list: Cars I’ve Owned

Washing my car, Long Island, 1972.

Circa 1972
Pink convertible. Still one of my all-time favorites. 

 My brother and me with my first car, a Dodge Aspen, in our driveway in Orlando.

My brother and me with my first car, a Dodge Aspen, in our driveway in Orlando.

Circa 1983
Pearl-white Dodge Aspen with vinyl interior the color of sun-dried tomatoes, with a dark and complicated floral print on the seats and backs. Low miles, flawless, and garage-kept. Bought used just for me after I got my license.

Pale-gray four-door Mercury Monarch with maroon crushed-velvet interior. Incredibly smooth and shiny exterior. Interior fabric that was unpleasantly cloying to the skin when sat upon on a roasting August day in Orlando. A hand-me-down from my father, who upgraded to a silver Cutlass Sierra.  

Rust-brown VW Rabbit with tan vinyl bucket seats. Manual transmission. Quick and pert. I let it run out of gas. I ruined the clutch. Bought for me probably after a lot of begging and complaining about not wanting to drive my Dad Car (the Monarch) to high school.

Burgundy Cutlass Sierra. Two-door (two massively long and heavy doors). Matching maroon velvet interior. As a freshman in college, I drove my five-years-younger brother to a screening of the movie The Young Sherlock Holmes, as I had passes to see it and review it for the school paper. We left our house approximately 15 minutes before the movie was due to begin, and the theater was 30 minutes away. We arrived on time. The car was never the same after.

First half of 1988
Pale-yellow VW Bug with black convertible top and matching yellow door to the glove box. My dream (not the color, but the car). No air conditioning, but powerful heat operated by levers next to each of the two black bucket front seats. Tape player in the glove box that saw a lot of action from my B52s cassette. Purchased after I returned from a junior-year semester in London feeling especially nonconformist. My college job was working filling X-rays and reports in the radiology department of a big hospital downtown. On our lunch breaks, I persuaded my older coworkers to let me drive them with the top down, hairdos be damned. I still remember their smiles. Most of them had kids and sensible cars and not much disposable income. Somehow I felt like we escaped all of that for an hour, even if we were just driving to the local Wendy’s.

Kristina Feliciano_VW Bug.JPG

Second half of 1988 through 1990
Beige VW Golf with handsome brown tweed interior that has sadly been phased out by Volkswagen, plus a hand-cranked sunroof, with the crank nearly tucking into a small well designed just for that purpose. A hand-me-down from my mother, who kept her cars (and keeps everything she owns) in showroom condition. The car had great pickup, and I had a twenty-something’s capacity for patience and common sense. I got many a speeding ticket in it.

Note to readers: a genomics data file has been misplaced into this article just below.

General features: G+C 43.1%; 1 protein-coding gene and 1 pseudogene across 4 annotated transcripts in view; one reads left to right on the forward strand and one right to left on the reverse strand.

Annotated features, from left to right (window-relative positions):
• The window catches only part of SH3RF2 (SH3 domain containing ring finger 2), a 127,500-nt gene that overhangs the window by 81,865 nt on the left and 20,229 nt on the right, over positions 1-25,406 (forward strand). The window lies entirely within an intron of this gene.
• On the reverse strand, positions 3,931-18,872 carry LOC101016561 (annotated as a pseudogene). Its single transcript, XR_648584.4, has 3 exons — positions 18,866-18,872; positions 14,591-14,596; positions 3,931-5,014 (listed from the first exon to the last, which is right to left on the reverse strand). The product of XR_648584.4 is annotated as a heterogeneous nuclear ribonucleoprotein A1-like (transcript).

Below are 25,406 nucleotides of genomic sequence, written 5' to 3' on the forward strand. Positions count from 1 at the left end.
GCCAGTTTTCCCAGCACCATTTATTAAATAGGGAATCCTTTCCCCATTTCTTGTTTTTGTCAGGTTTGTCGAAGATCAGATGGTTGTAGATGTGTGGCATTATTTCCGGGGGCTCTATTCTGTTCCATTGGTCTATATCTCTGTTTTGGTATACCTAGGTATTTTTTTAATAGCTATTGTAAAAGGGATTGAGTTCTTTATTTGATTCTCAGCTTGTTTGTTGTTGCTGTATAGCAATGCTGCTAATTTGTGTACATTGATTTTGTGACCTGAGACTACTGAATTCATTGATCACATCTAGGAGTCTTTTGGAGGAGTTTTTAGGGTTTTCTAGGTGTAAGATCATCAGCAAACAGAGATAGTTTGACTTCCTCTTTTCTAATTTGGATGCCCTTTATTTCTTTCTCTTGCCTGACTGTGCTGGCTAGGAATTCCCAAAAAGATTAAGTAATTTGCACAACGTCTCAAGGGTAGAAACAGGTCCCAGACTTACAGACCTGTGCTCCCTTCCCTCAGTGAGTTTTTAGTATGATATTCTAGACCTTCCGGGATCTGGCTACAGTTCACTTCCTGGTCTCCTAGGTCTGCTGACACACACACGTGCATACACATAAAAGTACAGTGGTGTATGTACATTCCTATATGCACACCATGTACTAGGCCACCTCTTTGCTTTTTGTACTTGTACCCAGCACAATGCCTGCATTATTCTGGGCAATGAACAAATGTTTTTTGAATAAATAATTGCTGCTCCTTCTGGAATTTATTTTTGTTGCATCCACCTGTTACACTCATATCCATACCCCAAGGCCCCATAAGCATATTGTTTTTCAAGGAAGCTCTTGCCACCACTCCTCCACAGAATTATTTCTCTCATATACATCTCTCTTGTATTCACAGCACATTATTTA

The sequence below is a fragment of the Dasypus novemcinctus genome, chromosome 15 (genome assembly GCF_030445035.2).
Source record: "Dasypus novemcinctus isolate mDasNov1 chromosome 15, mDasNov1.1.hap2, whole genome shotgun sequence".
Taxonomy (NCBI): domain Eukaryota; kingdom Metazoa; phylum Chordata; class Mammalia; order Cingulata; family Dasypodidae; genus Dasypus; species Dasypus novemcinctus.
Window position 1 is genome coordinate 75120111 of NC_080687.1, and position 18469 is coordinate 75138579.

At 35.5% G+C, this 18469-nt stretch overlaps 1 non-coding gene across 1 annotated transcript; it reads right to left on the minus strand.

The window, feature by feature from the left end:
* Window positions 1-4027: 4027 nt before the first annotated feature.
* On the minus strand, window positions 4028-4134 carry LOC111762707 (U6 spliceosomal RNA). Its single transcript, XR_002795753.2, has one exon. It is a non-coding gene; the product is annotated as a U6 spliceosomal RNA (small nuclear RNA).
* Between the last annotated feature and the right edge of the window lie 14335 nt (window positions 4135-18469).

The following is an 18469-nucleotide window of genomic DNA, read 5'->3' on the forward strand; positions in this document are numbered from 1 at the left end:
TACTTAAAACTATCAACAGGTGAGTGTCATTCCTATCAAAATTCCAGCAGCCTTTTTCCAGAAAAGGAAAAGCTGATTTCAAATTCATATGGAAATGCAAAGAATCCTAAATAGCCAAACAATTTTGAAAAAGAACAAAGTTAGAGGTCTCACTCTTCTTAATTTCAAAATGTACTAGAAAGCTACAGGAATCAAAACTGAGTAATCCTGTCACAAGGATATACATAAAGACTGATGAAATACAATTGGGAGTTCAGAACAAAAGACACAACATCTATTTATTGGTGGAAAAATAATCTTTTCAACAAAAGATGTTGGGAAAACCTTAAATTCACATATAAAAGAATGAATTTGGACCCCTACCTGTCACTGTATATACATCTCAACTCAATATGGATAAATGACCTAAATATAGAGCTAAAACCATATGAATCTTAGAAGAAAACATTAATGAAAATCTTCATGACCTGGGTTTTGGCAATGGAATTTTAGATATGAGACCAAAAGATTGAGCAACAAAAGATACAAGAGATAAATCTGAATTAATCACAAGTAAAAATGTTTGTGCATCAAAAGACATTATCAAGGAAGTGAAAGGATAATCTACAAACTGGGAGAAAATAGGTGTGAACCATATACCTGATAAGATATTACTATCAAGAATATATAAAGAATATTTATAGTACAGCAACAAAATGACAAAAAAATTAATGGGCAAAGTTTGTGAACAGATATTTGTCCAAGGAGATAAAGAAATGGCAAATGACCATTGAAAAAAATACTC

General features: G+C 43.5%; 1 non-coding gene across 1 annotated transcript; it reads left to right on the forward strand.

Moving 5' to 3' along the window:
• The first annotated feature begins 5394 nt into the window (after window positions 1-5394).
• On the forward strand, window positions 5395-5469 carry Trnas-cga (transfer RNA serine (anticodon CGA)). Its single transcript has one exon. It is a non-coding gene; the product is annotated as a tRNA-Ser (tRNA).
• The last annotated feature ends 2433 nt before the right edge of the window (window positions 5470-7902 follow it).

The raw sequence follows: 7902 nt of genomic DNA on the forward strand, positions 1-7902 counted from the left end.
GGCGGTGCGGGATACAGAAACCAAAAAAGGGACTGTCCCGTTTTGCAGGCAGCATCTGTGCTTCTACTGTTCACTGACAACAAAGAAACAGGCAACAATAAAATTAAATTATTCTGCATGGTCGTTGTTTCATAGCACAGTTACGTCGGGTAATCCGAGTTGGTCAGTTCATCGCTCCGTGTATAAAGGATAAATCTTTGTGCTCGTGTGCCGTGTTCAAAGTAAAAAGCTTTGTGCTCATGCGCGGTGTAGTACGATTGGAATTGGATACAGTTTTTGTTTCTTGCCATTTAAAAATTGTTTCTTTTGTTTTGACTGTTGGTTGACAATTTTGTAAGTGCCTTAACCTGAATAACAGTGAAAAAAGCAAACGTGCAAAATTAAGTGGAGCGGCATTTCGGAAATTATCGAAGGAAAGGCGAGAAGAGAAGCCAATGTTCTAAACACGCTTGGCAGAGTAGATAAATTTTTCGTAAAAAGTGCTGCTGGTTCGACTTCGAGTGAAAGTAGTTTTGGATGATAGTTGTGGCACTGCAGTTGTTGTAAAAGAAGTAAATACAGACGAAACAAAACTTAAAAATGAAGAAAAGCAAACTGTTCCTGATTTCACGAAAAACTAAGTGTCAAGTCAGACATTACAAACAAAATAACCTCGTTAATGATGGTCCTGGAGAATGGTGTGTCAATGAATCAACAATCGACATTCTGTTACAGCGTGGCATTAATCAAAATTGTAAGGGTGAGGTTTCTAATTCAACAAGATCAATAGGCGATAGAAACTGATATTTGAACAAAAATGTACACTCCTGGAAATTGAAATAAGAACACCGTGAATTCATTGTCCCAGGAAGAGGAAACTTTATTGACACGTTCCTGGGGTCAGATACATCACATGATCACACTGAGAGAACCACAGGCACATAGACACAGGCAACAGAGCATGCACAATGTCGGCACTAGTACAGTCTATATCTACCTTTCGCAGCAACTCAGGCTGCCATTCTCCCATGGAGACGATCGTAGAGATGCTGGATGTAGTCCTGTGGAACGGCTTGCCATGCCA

1990 to 1991
Triple-white VW Cabriolet. Manual transmission with a leather-wrapped gearshift and steering wheel. Purchased used from an affluent, perhaps spoiled guy in his late 20s who never cleaned it, underpriced it, and just wanted it to be out of his floppy hair. I knew it was a good deal. As soon as the purchase was complete, my brother and I embarked on an intensive detailing of the car, eventually restoring it to its fresh, toothpaste-white glory. And it was great. But this was also my first car payment, and the anxiety about owing money soon overtook me. The car and I parted ways after maybe six months. But I sold it for about a thousand bucks more than I paid. So there.

1991 to 1992
1972 VW Beetle, the blue-green color of the ocean, with tan interior and a wonderful large acrylic steering wheel in black that really made me feel like I was “driving.” Four-speed. I had returned to Orlando after six months in NYC, where I was sharing a 1-bedroom Upper East Side apartment with three other young women. I was the only one among us who had ever had an apartment of her own, so I came with furniture and dishware and strongly felt ideas about how a household should be run, and they came with secondhand mattresses and a couch found on the sidewalk. Conflict ensued. A generous cousin of mine gave me $3,000 to move to San Francisco, which he said was like “a small New York,” and instead I went back to Orlando. I didn’t agree with him about SF, and I had some unfinished emotional business in Florida. I used his check to buy this car and get an apartment. He forgave me.

 The Polaroid my brother sent me of our dad posing with the Geo Metro he persuaded our parents to paint black for him.

The Polaroid my brother sent me of our dad posing with the Geo Metro he persuaded our parents to paint black for him.

1992 to early 1993
Yellow Geo Metro convertible with black top. Two-door, four-speed, and so little horsepower that I had to turn off the AC if I wanted to merge into traffic. Driving on a bridge on a windy day meant getting pushed around the lanes, especially if an 18-wheeler passed. But I enjoyed the heck out of it nonetheless. It was like a little toy and so basic in its design that I couldn’t help but appreciate that it offered precisely what was needed (an engine, seats, lights, a steering wheel, and some simple dials) and nothing more. I drove this car till I moved to NYC for what would be the next 25 years, and my parents bought it for my brother, who persuaded them to pay to have it professionally painted black.